Allison Goldfrapp is ragged, still woozy from the full-house show in New York the night prior, among other things.
"I'm a bit hungover. I'm drinking a vitamin water," she says, her delicate British accent flattening her "I''s. She begins to read the directions on the cure before her:
"Break seal, open bottle, apply orally to dazed and confused brain cells often associated with balancing your checkbook, three-hour conference calls and programming the time on your VCR... which I've never done and probably never will," she mutters, detached and amused.
"Three-hour conference calls" perfectly sums up the Bath, England gal's day, as she's now on a press blitz in support of her new album, Black Cherry, and her largest American tour to date. The hangover may also be a metaphor for her current lot in life, as Cherry is a downright Roman orgy of electro-pop compared to her debut, Felt Mountain.
The directions for her career might read: Break mold, open new horizons, apply enthusiastically to narcoleptic or lofty musical forms.
The aforementioned debut, released in 2000, positioned Goldfrapp as a sophisticated throwback, the baroque ambiance of her harpsichord antiquating the chill-out electronica of her musical partner, Will Gregory. Gorgeously cinematic-a sort of Shirley Bassey for opiated hipsters-the album was nominated for the U.K.'s coveted Mercury Prize alongside Radiohead and Gorillaz.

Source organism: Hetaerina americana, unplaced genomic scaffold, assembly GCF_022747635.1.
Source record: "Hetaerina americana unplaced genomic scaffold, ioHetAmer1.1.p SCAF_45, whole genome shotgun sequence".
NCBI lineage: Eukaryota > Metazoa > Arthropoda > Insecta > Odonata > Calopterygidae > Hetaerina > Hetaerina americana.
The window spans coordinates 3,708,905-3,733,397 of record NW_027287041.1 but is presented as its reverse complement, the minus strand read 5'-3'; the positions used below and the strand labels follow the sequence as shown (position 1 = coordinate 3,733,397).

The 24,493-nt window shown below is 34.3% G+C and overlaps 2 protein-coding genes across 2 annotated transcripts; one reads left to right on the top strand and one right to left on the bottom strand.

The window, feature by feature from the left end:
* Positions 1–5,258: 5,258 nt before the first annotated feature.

Yet the earliest interviews revealed Goldfrapp as something edgier-a persnickety Brit with a sharp tongue. That side of her was represented on Felt Mountain, she says. People just didn't listen close enough to hear it.
"I think Felt Mountain is aggressive," she explains. "I think people misunderstand that album terribly. They think it's all about sitting in bars and eating chocolate. A lot of those songs are dark. People thought that it was all just lush and beautiful and they didn't bother to listen to it."
Sarah McLachlan suffered similar typecasting after the release of her album, Fumbling Towards Ecstasy; McLachlan also combatted her waifish image through interviews, including one in which she sounded forcefully out of character by blurting: "I fart a lot."
Being incorrectly pigeonholed wasn't the reason Goldfrapp freaked out (relatively so) on Cherry, however. The end of a relationship brought freedom and hurt in equal doses. Touring behind Felt Mountain was also oppressive for Goldfrapp because, she admits, "I get quite nervous" onstage. The ballads isolated her voice, pressuring her to carry each performance.
"When you're in a venue, it's quite an intense environment," she says. "Now we have that, but we've also got things from the new album that are much more pop. For me, that's so much more fun onstage. It [also] makes the slow, more intense ones feel more intense because they're in contrast to something else. We toured Felt Mountain for so long that it got claustrophobic after a while. It was like, "God, somebody please fucking hit that drumkit.'"
Many fell in love with the sepia-toned maiden on the cover of Felt Mountain. Those same people could easily have been turned off by the black-and-bottle-blonde perm girl who appears in a nightie and thigh-high boots in the video for Black Cherry's scuzzy electro pop single, "Strict Machine."
"There's nothing worse than doing something because you think, Oh, that worked, let's do it again," Goldfrapp says. "I've got some messages from certain people, or even journalists, who feel almost quite bitter about it. "What the fuck do you think you're doing? Who do you think you are going off and doing something different?'"
The bar-sitting, chocolate-eating beauty's response?
"Well, fuck 'em." ©
Goldfrapp performs with Brookville at "Canes, 8 p.m. on Oct. 5. $13-$15. 858-488-1780.